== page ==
The glorious event of Christ’s Transfiguration has been related in detail by St. Matthew (17:1-6), St. Mark (9:1-8), and St. Luke (9:28-36), while St. Peter (II Peter 1:16-18) and St. John (1:14), two of the privileged witnesses, make allusion to it. About a week after His sojourn in Caesarea Philippi, Jesus took with him Peter and James and John and led them to a high mountain apart, where He was transfigured before their ravished eyes. St. Matthew and St. Mark express this phenomenon by the word metemorphothe [metamorphosis], which the English renders ‘transfiguration‘. The Synoptics explain the true meaning of the word by adding "his face did shine as the sun: and his garments became white as snow," according to the Latin Vulgate, or "as light," according to the Greek text.
This dazzling brightness which emanated from His whole Body was produced by an interior shining forth of His Divinity. False Judaism had rejected the Messiah, and now true Judaism, represented by Moses and Elijah, the Law and the Prophets, recognized and adored Him, while for the second time God the Father proclaimed Him His only-begotten and well-loved Son. By this glorious manifestation the Divine Master, who had just foretold His Passion to the Apostles (Mt 16:21), and who spoke with Moses and Elias of the trials which awaited Him at Jerusalem, strengthened the faith of his three friends and prepared them for the terrible struggle of which they were to be witnesses in Gethsemane, by giving them a foretaste of the glory and heavenly delights to which we attain by suffering. – The Catholic Encyclopedia
On His pilgrimage to Jerusalem, to go up to his death for our salvation, Our Lord strengthens the faith of His apostles by giving them a consolation and a foretaste of the good things to come. That this relates directly to Our Lord’s death we see from His command: “Tell no one the vision, until the Son of man is raised from the dead.”
What is interesting about what the Apostles finally do tell us about the Transfiguration, after Jesus was indeed “risen from the dead” as He foretold, is that they use the Greek word “metemorphothe” to describe it. This from which, in the English, we hear “metamorphosis” [meta-, meta- [to go beyond]+ morphê, form.]. The dictionary defines metamorphosis as “a profound change in form from one stage to the next in the life history of an organism…”. What our Lord is telling – or rather showing – His Apostles is that bodily, physical death is not an end in itself. Rather, physical death is but part of life; a part whereby the human person, because endowed with an immortal soul, will undergo a change to “become likened unto the angels in heaven” [Mt 22:30]. Is there any likeness in this world to this kind of metamorphosis? Certainly. People often us the image of the caterpillar and the butterfly to depict this kind of transformation of the Christian from death to new life in Christ.
When the caterpillar undergoes the metamorphosis into the butterfly it enters into a stage called the chrysalis or pupae, which encases the insect in a hardened shell so that over the developmental time the new butterfly can then emerge. What is interesting about metamorphosis is that the caterpillar does not just change a little. Rather the caterpillar undergoes such a transformation that its old body virtually liquefies! This means that the transmutation it undergoes is, not even merely radical, but is one that replaces roots and all to change what was before into an entirely new thing! Caterpillar and butterfly are defined as two entirely different things. We don’t call it a ‘cater-fly’ or a ‘butter-pillar’ because it is a totally new thing.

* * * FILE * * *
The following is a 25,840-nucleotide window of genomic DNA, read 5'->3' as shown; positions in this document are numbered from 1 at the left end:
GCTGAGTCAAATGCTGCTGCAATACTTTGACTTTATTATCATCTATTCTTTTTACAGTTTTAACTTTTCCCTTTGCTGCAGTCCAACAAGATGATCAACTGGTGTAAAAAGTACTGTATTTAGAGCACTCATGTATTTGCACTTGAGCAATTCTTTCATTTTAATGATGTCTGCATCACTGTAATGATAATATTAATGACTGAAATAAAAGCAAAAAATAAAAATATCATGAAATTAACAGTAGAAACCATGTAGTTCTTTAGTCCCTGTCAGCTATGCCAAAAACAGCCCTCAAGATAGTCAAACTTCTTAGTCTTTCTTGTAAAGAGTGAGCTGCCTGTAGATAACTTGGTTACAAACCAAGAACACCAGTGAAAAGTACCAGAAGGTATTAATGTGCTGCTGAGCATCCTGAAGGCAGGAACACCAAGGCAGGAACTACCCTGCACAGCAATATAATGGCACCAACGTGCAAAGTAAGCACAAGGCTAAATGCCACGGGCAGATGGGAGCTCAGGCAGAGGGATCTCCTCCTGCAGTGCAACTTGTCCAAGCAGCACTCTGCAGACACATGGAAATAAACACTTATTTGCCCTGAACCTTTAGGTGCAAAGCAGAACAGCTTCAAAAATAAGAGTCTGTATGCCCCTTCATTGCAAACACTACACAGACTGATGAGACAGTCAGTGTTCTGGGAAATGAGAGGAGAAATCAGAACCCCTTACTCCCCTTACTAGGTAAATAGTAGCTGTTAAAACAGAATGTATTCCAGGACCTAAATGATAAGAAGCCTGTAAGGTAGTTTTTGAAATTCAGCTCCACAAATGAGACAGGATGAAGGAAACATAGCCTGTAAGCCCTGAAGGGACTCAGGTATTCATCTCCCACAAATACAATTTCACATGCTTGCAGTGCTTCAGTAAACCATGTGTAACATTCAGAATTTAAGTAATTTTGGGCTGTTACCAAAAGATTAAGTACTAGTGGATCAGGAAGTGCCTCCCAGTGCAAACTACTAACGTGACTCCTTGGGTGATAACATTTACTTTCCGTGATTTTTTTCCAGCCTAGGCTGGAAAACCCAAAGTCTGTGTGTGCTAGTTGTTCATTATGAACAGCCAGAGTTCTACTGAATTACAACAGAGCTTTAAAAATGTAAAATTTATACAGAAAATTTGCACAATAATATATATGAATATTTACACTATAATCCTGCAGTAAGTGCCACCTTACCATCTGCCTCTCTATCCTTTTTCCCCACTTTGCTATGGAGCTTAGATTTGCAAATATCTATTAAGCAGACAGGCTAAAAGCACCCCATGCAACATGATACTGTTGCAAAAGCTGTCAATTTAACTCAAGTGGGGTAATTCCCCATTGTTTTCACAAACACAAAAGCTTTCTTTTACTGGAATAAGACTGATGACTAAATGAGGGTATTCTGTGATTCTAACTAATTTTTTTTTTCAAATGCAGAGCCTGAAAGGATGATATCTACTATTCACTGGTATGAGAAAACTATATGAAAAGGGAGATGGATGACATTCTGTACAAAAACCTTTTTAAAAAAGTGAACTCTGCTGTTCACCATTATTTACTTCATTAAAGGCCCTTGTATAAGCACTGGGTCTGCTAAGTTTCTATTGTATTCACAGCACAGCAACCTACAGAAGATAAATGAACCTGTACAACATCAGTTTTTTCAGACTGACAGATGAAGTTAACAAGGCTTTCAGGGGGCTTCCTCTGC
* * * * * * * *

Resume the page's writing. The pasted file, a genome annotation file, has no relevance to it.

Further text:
What this likeness to the butterfly does for the Christian is to help us understand the total difference that entering into eternity will make. This is because God must totally transform us to become something new. St. Paul says that the Christian becomes a “new creation” [II Cor 5:17; Gal 6:15]. St. John The Beloved does not even venture to say what we will be like, as it is so totally different from our life here on earth. He merely says: “Beloved, we are God’s children now; what we shall become has not yet been revealed. We do know that when it is revealed we shall be like Him (God), for we shall see Him as He is [I Jn 3:2].” Again, St. Paul reminds his hearers “What eye has not seen, and ear has not heard, and what has not entered the human heart, what God has prepared for those who love him… [I Cor 2:9]”.
Finally, St. Peter speaks about a kind of liquefaction that will take place in this metamorphosis that the Christian – and indeed all creation – must undergo…
But the day of the Lord will come like a thief, and then the heavens will pass away with a loud noise, and the elements will be dissolved with fire, and the earth and the works that are upon it will be burned up. Since all these things are thus to be dissolved, what sort of persons ought you to be in lives of holiness and godliness, waiting for and hastening the coming of the day of God, because of which the heavens will be kindled and dissolved, and the elements will melt with fire! But according to his promise we wait for new heavens and a new earth in which righteousness dwells [II Peter 3:10]. Fr. T. Deutsch